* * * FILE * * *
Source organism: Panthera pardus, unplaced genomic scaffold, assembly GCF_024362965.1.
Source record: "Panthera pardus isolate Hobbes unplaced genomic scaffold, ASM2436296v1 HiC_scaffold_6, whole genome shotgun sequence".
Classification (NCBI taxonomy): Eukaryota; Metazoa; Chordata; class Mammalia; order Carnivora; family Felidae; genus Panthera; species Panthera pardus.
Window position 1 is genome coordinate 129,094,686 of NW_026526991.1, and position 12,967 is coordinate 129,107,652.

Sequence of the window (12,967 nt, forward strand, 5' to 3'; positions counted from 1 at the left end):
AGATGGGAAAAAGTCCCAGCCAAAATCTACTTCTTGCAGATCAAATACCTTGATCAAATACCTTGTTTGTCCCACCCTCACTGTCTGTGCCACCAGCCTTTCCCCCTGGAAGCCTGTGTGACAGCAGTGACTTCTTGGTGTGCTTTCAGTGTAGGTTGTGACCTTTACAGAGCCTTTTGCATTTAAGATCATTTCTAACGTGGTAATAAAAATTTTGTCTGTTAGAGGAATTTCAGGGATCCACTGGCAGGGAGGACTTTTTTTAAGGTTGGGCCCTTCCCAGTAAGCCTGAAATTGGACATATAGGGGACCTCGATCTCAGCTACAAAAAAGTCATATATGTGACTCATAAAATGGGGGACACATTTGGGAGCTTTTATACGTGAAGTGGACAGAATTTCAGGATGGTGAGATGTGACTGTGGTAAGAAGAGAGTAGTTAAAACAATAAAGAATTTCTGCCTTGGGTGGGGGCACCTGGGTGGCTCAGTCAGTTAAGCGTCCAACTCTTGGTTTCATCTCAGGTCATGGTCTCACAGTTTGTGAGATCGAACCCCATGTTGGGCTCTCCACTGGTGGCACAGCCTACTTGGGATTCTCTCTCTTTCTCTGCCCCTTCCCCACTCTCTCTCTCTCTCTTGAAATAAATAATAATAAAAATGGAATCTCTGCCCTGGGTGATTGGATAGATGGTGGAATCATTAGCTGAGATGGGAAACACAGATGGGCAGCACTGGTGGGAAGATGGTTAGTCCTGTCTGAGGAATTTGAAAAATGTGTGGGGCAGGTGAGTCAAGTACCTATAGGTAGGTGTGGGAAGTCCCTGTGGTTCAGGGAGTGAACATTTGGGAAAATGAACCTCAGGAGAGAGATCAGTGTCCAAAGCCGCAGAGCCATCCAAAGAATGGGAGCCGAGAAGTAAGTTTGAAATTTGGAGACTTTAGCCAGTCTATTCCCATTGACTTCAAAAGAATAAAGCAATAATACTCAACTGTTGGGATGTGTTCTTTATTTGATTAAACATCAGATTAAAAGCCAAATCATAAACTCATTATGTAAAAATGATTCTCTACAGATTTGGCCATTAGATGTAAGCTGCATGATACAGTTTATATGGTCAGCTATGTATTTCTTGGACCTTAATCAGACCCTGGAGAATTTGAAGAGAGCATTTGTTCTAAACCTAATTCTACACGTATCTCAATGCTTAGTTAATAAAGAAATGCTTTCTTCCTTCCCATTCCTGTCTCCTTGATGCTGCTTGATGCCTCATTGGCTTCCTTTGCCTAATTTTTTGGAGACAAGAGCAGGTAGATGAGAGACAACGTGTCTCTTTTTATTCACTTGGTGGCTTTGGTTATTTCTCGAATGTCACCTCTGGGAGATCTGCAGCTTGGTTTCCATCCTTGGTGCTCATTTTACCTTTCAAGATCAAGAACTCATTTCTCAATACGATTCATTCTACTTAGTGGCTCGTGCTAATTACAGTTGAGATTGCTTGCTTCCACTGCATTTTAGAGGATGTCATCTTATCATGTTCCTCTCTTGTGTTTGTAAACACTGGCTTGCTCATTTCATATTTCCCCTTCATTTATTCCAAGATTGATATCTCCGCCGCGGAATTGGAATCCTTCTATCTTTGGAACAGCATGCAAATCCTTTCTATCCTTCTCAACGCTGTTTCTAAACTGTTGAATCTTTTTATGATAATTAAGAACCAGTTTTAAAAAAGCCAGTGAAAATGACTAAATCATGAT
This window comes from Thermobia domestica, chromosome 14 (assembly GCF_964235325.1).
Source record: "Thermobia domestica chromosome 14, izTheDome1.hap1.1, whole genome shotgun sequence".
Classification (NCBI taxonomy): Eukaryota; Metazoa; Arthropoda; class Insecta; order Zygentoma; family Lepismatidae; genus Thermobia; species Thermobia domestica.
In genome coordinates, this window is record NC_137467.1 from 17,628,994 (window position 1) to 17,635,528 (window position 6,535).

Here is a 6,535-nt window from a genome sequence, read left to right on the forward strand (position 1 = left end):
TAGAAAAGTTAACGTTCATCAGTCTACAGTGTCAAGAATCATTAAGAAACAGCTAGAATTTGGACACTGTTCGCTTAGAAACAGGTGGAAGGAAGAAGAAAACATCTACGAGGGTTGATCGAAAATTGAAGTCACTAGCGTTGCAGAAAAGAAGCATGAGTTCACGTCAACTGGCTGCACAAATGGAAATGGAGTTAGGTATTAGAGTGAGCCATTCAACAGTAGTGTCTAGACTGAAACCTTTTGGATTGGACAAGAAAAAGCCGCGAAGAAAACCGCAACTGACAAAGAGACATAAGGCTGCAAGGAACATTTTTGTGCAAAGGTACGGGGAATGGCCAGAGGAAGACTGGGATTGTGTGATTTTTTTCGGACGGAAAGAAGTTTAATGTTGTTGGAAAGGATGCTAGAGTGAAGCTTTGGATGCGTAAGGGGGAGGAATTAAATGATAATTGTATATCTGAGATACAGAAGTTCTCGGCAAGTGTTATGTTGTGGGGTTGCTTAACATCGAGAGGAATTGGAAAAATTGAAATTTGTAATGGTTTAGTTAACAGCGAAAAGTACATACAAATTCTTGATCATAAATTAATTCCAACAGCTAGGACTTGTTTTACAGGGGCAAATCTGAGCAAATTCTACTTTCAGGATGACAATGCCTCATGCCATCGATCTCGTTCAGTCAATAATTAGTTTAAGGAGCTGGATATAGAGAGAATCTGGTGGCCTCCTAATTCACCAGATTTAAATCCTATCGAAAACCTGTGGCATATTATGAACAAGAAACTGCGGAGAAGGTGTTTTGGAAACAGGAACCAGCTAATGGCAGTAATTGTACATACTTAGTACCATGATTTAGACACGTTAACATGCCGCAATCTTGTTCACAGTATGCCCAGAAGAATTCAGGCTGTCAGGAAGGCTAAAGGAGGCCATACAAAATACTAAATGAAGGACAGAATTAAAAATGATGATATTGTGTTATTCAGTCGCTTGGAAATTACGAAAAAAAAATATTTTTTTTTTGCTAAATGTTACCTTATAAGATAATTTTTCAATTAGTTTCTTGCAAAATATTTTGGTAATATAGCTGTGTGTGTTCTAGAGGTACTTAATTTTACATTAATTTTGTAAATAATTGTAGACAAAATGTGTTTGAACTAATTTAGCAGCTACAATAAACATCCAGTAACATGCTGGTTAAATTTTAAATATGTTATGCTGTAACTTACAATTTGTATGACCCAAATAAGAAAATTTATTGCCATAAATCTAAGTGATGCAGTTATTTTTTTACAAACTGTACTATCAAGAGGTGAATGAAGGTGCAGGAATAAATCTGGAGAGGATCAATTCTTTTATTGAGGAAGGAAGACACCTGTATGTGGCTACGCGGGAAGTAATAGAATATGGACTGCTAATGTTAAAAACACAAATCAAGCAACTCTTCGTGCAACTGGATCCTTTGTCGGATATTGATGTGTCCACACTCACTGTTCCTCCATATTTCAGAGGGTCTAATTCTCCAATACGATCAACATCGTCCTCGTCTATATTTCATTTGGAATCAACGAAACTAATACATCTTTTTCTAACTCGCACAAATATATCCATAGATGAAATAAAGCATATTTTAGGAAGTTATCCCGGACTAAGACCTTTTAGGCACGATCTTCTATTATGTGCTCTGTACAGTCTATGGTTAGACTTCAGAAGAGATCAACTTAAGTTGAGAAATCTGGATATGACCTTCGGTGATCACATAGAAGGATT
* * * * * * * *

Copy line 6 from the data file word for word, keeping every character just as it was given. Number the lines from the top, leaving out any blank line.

AGATGGGAAAAAGTCCCAGCCAAAATCTACTTCTTGCAGATCAAATACCTTGATCAAATACCTTGTTTGTCCCACCCTCACTGTCTGTGCCACCAGCCTTTCCCCCTGGAAGCCTGTGTGACAGCAGTGACTTCTTGGTGTGCTTTCAGTGTAGGTTGTGACCTTTACAGAGCCTTTTGCATTTAAGATCATTTCTAACGTGGTAATAAAAATTTTGTCTGTTAGAGGAATTTCAGGGATCCACTGGCAGGGAGGACTTTTTTTAAGGTTGGGCCCTTCCCAGTAAGCCTGAAATTGGACATATAGGGGACCTCGATCTCAGCTACAAAAAAGTCATATATGTGACTCATAAAATGGGGGACACATTTGGGAGCTTTTATACGTGAAGTGGACAGAATTTCAGGATGGTGAGATGTGACTGTGGTAAGAAGAGAGTAGTTAAAACAATAAAGAATTTCTGCCTTGGGTGGGGGCACCTGGGTGGCTCAGTCAGTTAAGCGTCCAACTCTTGGTTTCATCTCAGGTCATGGTCTCACAGTTTGTGAGATCGAACCCCATGTTGGGCTCTCCACTGGTGGCACAGCCTACTTGGGATTCTCTCTCTTTCTCTGCCCCTTCCCCACTCTCTCTCTCTCTCTTGAAATAAATAATAATAAAAATGGAATCTCTGCCCTGGGTGATTGGATAGATGGTGGAATCATTAGCTGAGATGGGAAACACAGATGGGCAGCACTGGTGGGAAGATGGTTAGTCCTGTCTGAGGAATTTGAAAAATGTGTGGGGCAGGTGAGTCAAGTACCTATAGGTAGGTGTGGGAAGTCCCTGTGGTTCAGGGAGTGAACATTTGGGAAAATGAACCTCAGGAGAGAGATCAGTGTCCAAAGCCGCAGAGCCATCCAAAGAATGGGAGCCGAGAAGTAAGTTTGAAATTTGGAGACTTTAGCCAGTCTATTCCCATTGACTTCAAAAGAATAAAGCAATAATACTCAACTGTTGGGATGTGTTCTTTATTTGATTAAACATCAGATTAAAAGCCAAATCATAAACTCATTATGTAAAAATGATTCTCTACAGATTTGGCCATTAGATGTAAGCTGCATGATACAGTTTATATGGTCAGCTATGTATTTCTTGGACCTTAATCAGACCCTGGAGAATTTGAAGAGAGCATTTGTTCTAAACCTAATTCTACACGTATCTCAATGCTTAGTTAATAAAGAAATGCTTTCTTCCTTCCCATTCCTGTCTCCTTGATGCTGCTTGATGCCTCATTGGCTTCCTTTGCCTAATTTTTTGGAGACAAGAGCAGGTAGATGAGAGACAACGTGTCTCTTTTTATTCACTTGGTGGCTTTGGTTATTTCTCGAATGTCACCTCTGGGAGATCTGCAGCTTGGTTTCCATCCTTGGTGCTCATTTTACCTTTCAAGATCAAGAACTCATTTCTCAATACGATTCATTCTACTTAGTGGCTCGTGCTAATTACAGTTGAGATTGCTTGCTTCCACTGCATTTTAGAGGATGTCATCTTATCATGTTCCTCTCTTGTGTTTGTAAACACTGGCTTGCTCATTTCATATTTCCCCTTCATTTATTCCAAGATTGATATCTCCGCCGCGGAATTGGAATCCTTCTATCTTTGGAACAGCATGCAAATCCTTTCTATCCTTCTCAACGCTGTTTCTAAACTGTTGAATCTTTTTATGATAATTAAGAACCAGTTTTAAAAAAGCCAGTGAAAATGACTAAATCATGAT